From the state’s first Syrah plantings to the creation of some of its finest wines, Red Willow has made a name for itself in Washington.
One of Washington State’s most influential sites, Red Willow Vineyard, sprung up from humble beginnings.
“I was a new kid on the farm, 22–23 years old,” says grower Mike Sauer. “Just came to the farm looking for my place.”
Sauer would decide that his place was to grow wine grapes, a relatively novel idea back in the early 1970s.
“We were always looking for a new crop to farm,” says Sauer. “For some reason, I latched onto wine grapes, even though I’d never drank wine before in my life. I heard about these French-sounding grapes—Cabernet Sauvignon and Chardonnay. They sounded so interesting to me.”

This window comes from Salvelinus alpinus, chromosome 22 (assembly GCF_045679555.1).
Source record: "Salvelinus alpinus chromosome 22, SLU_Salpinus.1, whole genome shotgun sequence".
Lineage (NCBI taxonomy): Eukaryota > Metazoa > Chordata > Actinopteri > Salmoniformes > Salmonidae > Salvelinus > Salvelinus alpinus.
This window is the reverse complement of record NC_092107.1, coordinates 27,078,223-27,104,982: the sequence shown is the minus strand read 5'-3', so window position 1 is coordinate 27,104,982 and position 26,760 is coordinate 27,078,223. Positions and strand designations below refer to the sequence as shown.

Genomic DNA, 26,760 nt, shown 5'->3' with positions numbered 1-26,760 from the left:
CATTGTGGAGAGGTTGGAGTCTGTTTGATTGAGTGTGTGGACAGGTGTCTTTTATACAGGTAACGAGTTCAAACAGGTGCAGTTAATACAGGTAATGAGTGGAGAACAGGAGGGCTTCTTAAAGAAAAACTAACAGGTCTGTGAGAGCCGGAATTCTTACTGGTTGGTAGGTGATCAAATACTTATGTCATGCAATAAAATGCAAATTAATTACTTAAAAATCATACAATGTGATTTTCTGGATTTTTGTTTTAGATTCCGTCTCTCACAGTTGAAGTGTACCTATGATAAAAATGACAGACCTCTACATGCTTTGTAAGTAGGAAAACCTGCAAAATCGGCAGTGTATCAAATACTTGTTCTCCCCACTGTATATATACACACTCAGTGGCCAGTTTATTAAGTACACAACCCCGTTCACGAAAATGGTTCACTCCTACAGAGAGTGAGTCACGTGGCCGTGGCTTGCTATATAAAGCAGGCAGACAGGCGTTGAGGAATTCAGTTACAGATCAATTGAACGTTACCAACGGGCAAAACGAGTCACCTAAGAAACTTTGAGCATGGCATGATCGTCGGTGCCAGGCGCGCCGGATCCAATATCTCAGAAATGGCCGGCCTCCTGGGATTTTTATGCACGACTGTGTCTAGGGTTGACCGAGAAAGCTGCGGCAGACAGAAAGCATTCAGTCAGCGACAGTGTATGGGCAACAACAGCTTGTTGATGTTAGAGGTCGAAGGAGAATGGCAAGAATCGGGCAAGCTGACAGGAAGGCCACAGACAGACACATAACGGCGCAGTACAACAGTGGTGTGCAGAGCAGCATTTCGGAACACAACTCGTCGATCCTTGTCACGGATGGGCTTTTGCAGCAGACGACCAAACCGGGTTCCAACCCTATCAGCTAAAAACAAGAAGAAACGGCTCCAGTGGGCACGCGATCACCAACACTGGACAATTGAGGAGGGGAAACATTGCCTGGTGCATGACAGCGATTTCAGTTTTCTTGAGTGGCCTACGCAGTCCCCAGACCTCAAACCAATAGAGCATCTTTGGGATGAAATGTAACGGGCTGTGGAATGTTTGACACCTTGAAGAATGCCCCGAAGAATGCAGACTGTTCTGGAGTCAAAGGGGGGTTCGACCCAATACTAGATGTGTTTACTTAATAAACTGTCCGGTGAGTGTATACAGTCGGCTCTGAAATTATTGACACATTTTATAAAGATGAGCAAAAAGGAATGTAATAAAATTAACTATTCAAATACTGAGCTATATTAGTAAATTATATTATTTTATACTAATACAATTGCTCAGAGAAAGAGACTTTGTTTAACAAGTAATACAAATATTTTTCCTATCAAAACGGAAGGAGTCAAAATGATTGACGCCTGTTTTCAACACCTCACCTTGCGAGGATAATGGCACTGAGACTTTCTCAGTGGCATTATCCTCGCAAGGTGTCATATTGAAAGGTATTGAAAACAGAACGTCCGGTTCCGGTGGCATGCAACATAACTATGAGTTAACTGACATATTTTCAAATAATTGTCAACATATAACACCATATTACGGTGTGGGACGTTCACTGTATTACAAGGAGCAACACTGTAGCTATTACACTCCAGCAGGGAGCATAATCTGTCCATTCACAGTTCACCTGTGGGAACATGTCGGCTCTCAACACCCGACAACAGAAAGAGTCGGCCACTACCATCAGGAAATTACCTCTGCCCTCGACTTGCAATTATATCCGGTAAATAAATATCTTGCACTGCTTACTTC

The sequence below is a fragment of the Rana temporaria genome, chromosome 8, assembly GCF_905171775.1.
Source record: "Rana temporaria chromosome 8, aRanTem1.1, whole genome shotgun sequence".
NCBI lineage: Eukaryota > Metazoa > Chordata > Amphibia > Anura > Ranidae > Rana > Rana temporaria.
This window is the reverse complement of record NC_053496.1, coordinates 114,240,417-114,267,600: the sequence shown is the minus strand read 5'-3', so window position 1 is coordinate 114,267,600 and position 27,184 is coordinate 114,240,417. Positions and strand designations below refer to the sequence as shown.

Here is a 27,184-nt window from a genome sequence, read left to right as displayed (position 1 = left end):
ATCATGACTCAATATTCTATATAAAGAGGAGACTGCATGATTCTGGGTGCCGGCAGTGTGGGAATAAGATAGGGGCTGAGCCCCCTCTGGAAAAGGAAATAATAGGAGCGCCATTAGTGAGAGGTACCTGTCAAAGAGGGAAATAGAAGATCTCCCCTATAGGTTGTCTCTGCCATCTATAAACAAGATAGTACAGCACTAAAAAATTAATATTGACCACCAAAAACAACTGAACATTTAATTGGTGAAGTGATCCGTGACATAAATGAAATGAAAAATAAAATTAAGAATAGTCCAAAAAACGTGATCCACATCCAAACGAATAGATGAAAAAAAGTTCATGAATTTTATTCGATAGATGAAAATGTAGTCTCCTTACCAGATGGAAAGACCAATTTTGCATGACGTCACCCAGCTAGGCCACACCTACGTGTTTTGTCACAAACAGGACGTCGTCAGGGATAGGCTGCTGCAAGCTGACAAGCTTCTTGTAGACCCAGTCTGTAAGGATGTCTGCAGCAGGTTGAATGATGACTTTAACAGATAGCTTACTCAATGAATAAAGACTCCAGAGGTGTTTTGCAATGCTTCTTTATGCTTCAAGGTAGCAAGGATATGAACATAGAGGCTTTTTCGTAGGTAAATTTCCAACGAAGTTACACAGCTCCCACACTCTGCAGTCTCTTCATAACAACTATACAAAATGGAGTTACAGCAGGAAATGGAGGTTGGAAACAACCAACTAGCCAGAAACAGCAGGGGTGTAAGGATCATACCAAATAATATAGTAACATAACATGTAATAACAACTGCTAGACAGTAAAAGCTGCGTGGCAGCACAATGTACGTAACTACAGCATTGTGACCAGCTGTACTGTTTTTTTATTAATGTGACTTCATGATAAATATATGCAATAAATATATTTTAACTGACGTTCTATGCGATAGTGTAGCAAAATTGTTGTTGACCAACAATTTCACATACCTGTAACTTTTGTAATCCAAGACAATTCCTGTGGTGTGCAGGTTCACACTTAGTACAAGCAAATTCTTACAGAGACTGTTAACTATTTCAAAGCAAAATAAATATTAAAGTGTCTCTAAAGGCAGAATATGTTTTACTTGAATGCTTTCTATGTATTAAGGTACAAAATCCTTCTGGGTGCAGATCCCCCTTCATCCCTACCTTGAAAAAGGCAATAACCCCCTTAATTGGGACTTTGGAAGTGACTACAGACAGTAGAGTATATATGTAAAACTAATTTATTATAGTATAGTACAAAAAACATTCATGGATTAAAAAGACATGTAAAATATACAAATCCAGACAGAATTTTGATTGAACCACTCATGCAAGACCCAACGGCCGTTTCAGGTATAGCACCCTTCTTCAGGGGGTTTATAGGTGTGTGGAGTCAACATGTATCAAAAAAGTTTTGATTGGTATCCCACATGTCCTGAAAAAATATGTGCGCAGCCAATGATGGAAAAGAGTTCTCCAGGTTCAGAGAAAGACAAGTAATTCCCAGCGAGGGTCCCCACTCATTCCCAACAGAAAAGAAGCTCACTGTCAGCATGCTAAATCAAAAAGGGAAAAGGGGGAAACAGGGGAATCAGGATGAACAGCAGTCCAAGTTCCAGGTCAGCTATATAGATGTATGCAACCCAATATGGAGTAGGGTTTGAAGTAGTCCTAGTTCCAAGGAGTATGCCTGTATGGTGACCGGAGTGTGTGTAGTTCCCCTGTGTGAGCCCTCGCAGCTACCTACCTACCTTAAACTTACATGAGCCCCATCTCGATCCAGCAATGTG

Dr. Walter Clore, considered the grandfather of the Washington wine industry, was exploring areas suitable for different varieties of wine grapes. He said that Sauer’s location looked promising, and partnered with the young farmer to plant a 20-variety test block. They would make wine from the grapes and evaluate the results.
“We were headed to the firing range, and he asked if I was interested. I said I was, although at that point, I didn’t even know if Cabernet was a red or a white wine grape variety.” —Mike Sauer
“We always ended up being one of the top scorers for Gewürztraminer,” says Sauer. “For a little farm kid, that was a big deal.”
Sauer’s early plantings of Chenin Blanc and Chasselas in 1971 were unsuccessful. Two years later, a friend in the National Guard sought to sell a truckload of Cabernet Sauvignon cuttings. Read More »